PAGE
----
Princeton’s Innovation for Successful Societies verified the success of the Liberia President’s Young Professionals Program in a recent report from their independent evaluation of the program. The case study tells the story of a newly-democratic country without a capable civil service. An excerpt is below:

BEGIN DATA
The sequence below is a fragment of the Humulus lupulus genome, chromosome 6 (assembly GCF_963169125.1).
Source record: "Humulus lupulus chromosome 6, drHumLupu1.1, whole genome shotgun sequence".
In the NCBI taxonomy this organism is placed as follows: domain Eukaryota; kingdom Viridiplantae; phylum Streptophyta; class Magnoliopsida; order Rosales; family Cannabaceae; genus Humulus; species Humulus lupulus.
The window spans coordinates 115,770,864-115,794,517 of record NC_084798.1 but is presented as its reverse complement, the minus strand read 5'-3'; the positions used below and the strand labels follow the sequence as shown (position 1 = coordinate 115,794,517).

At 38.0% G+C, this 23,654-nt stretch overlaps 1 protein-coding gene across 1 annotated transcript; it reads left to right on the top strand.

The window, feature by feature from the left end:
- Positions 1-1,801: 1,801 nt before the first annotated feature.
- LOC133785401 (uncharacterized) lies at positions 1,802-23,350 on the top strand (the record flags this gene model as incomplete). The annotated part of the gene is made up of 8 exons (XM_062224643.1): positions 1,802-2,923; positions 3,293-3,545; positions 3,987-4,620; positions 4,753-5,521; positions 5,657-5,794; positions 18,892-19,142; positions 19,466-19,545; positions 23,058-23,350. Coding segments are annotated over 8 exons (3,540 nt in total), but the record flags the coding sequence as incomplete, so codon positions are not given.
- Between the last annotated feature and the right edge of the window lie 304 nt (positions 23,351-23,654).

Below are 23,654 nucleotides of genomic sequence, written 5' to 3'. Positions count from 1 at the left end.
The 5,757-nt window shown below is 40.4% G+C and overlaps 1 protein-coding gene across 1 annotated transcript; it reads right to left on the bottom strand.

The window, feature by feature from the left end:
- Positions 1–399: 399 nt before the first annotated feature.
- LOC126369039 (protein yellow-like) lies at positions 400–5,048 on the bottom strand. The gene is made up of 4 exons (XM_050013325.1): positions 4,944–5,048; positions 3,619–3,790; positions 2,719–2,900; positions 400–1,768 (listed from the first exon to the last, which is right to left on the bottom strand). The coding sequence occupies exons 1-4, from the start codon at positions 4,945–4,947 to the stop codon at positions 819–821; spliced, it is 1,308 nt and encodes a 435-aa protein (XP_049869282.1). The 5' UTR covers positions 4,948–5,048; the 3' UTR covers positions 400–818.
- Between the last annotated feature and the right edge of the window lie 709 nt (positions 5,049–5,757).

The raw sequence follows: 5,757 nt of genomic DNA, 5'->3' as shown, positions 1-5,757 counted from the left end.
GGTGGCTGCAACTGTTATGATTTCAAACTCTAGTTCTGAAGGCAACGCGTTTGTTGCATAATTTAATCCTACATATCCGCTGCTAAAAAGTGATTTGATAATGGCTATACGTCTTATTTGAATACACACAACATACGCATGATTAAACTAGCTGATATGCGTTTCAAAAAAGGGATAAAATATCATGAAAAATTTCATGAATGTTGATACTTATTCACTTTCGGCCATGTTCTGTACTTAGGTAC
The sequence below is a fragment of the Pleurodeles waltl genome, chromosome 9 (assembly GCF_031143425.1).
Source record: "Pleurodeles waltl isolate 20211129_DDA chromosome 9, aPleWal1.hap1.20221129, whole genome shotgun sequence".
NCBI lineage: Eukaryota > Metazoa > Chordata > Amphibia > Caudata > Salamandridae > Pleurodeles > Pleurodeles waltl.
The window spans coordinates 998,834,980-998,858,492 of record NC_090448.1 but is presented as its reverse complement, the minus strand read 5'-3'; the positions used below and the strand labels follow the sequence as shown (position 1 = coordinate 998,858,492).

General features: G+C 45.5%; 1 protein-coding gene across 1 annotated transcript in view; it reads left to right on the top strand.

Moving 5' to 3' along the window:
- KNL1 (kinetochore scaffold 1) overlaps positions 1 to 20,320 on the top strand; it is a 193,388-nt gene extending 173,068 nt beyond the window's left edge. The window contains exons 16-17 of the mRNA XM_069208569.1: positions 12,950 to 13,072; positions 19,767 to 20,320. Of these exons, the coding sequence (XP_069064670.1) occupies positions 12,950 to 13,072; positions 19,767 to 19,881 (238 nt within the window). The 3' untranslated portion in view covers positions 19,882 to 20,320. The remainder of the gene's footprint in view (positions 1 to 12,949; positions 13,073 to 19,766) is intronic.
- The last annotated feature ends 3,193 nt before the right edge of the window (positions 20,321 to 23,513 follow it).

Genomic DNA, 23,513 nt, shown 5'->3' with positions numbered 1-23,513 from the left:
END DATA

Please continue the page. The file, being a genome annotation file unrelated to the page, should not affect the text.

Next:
In 2005, when Ellen Johnson Sirleaf became Liberia’s first democratically elected post-conflict president, she found her country’s government in shambles. Years of cronyism under military rule and a 14-year civil war had left behind a bloated civil service corps riddled with unqualified employees, most of whom did not have a university education and some of whom could not read or write. The president needed more-capable employees at every level of government. […] With assistance from international donors, Saah N’Tow, a Liberian working at an international consulting firm, set up a fair and transparent recruitment process and coupled it with strong training and mentorship to create the President’s Young Professionals Program. Beginning in 2009 and annually thereafter, the program placed 10 to 20 Liberian youth into government ministries for two-year fellowships. By 2016, 72 young professionals had completed their fellowships and about 75% were still working for the government. Many stood out as some of the top performers in the civil service and several had been promoted to positions as divisional directors and assistant ministers.

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